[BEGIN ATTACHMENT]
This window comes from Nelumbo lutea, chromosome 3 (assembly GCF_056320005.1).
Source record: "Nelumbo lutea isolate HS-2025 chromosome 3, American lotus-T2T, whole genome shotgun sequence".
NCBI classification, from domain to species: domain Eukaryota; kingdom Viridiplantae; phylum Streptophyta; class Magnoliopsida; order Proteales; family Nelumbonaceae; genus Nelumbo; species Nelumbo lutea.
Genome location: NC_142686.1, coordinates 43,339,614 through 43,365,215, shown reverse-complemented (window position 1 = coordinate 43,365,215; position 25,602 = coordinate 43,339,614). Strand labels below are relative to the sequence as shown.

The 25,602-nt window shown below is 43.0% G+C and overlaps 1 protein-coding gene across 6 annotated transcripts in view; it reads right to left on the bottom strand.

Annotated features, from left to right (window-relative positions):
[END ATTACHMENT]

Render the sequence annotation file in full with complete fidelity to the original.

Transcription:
This window comes from Nelumbo lutea, chromosome 3 (assembly GCF_056320005.1).
Source record: "Nelumbo lutea isolate HS-2025 chromosome 3, American lotus-T2T, whole genome shotgun sequence".
NCBI classification, from domain to species: domain Eukaryota; kingdom Viridiplantae; phylum Streptophyta; class Magnoliopsida; order Proteales; family Nelumbonaceae; genus Nelumbo; species Nelumbo lutea.
Genome location: NC_142686.1, coordinates 43,339,614 through 43,365,215, shown reverse-complemented (window position 1 = coordinate 43,365,215; position 25,602 = coordinate 43,339,614). Strand labels below are relative to the sequence as shown.

The 25,602-nt window shown below is 43.0% G+C and overlaps 1 protein-coding gene across 6 annotated transcripts in view; it reads right to left on the bottom strand.

Annotated features, from left to right (window-relative positions):